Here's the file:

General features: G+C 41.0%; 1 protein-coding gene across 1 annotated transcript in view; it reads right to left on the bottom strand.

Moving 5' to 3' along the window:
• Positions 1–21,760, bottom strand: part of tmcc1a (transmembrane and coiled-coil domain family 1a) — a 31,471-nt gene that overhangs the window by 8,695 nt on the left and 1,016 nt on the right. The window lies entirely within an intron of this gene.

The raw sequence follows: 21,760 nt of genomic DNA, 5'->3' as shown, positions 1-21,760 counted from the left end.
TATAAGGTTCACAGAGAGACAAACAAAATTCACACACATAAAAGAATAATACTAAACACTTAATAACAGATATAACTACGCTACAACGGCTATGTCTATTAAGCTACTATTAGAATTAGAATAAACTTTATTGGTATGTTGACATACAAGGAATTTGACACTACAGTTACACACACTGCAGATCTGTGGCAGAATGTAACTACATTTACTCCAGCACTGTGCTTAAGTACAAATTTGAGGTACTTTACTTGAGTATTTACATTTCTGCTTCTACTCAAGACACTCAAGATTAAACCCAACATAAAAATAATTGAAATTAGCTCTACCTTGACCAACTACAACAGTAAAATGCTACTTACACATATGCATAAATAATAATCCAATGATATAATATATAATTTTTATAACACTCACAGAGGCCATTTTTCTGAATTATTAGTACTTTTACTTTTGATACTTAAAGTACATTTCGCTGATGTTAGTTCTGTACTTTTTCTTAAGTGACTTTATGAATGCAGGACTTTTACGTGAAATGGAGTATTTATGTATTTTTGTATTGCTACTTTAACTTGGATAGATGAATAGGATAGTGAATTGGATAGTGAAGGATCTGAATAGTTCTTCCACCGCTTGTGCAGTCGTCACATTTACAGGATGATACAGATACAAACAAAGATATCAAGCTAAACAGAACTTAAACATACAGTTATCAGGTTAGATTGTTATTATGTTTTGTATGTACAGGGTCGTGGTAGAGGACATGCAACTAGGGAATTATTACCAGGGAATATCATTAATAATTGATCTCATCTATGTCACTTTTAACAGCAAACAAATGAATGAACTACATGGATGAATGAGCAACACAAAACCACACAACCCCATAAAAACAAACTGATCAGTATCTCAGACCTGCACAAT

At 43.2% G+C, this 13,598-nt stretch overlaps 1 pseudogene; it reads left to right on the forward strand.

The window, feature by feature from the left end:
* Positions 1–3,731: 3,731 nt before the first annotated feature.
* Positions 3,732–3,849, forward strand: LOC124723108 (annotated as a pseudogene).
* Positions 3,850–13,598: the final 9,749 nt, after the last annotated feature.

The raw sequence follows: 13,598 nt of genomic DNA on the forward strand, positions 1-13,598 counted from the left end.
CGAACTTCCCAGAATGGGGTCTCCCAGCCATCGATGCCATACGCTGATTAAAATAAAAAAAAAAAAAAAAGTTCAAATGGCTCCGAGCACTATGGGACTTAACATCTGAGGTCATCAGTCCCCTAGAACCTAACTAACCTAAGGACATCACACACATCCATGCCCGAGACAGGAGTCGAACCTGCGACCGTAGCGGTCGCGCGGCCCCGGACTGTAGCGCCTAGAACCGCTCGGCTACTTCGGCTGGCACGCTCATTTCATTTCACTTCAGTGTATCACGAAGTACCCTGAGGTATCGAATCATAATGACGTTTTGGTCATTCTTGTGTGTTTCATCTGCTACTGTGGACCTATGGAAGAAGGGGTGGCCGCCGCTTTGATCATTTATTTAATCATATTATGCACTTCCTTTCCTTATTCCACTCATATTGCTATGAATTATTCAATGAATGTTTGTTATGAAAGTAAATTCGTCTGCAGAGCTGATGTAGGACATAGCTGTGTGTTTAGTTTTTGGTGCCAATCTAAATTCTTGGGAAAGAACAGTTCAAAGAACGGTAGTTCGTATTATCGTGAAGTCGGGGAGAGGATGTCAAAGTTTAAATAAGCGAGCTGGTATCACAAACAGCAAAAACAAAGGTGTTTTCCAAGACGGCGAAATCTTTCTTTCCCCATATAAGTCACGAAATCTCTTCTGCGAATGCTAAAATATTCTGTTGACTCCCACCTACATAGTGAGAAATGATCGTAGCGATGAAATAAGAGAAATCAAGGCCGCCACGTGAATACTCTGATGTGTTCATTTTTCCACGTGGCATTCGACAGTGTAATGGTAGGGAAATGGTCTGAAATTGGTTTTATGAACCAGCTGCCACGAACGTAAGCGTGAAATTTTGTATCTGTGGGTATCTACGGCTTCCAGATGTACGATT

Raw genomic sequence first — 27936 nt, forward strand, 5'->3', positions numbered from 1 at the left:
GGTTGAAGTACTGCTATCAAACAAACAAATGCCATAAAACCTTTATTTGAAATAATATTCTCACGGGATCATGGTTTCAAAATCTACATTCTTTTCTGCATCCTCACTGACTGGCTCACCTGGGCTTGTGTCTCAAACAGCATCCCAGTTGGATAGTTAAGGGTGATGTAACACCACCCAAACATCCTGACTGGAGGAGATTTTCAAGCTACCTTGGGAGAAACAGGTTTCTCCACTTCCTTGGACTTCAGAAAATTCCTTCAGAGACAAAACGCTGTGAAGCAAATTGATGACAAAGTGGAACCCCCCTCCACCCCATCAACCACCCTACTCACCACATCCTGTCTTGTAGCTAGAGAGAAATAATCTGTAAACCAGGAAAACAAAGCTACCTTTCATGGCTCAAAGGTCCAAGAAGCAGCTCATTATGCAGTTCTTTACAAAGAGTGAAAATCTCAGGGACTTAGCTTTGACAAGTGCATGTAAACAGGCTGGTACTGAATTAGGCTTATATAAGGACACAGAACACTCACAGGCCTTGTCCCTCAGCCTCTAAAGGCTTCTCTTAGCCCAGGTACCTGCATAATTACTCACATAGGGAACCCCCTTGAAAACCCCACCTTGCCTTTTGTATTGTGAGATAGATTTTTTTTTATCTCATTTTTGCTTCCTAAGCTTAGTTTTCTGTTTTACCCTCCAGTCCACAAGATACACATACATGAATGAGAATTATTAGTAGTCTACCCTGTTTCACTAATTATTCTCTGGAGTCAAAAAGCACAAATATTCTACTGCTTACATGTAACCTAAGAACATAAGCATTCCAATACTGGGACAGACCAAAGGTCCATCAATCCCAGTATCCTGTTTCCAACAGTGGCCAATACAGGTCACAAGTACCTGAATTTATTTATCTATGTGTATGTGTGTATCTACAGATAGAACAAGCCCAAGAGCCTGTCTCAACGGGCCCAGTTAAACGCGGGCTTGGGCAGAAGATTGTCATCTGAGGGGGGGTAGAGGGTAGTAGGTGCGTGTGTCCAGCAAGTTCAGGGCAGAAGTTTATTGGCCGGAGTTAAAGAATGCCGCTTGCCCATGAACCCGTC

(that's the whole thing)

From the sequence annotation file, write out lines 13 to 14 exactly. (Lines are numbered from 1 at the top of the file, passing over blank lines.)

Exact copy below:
Raw genomic sequence first — 27936 nt, forward strand, 5'->3', positions numbered from 1 at the left:
GGTTGAAGTACTGCTATCAAACAAACAAATGCCATAAAACCTTTATTTGAAATAATATTCTCACGGGATCATGGTTTCAAAATCTACATTCTTTTCTGCATCCTCACTGACTGGCTCACCTGGGCTTGTGTCTCAAACAGCATCCCAGTTGGATAGTTAAGGGTGATGTAACACCACCCAAACATCCTGACTGGAGGAGATTTTCAAGCTACCTTGGGAGAAACAGGTTTCTCCACTTCCTTGGACTTCAGAAAATTCCTTCAGAGACAAAACGCTGTGAAGCAAATTGATGACAAAGTGGAACCCCCCTCCACCCCATCAACCACCCTACTCACCACATCCTGTCTTGTAGCTAGAGAGAAATAATCTGTAAACCAGGAAAACAAAGCTACCTTTCATGGCTCAAAGGTCCAAGAAGCAGCTCATTATGCAGTTCTTTACAAAGAGTGAAAATCTCAGGGACTTAGCTTTGACAAGTGCATGTAAACAGGCTGGTACTGAATTAGGCTTATATAAGGACACAGAACACTCACAGGCCTTGTCCCTCAGCCTCTAAAGGCTTCTCTTAGCCCAGGTACCTGCATAATTACTCACATAGGGAACCCCCTTGAAAACCCCACCTTGCCTTTTGTATTGTGAGATAGATTTTTTTTTATCTCATTTTTGCTTCCTAAGCTTAGTTTTCTGTTTTACCCTCCAGTCCACAAGATACACATACATGAATGAGAATTATTAGTAGTCTACCCTGTTTCACTAATTATTCTCTGGAGTCAAAAAGCACAAATATTCTACTGCTTACATGTAACCTAAGAACATAAGCATTCCAATACTGGGACAGACCAAAGGTCCATCAATCCCAGTATCCTGTTTCCAACAGTGGCCAATACAGGTCACAAGTACCTGAATTTATTTATCTATGTGTATGTGTGTATCTACAGATAGAACAAGCCCAAGAGCCTGTCTCAACGGGCCCAGTTAAACGCGGGCTTGGGCAGAAGATTGTCATCTGAGGGGGGGTAGAGGGTAGTAGGTGCGTGTGTCCAGCAAGTTCAGGGCAGAAGTTTATTGGCCGGAGTTAAAGAATGCCGCTTGCCCATGAACCCGTC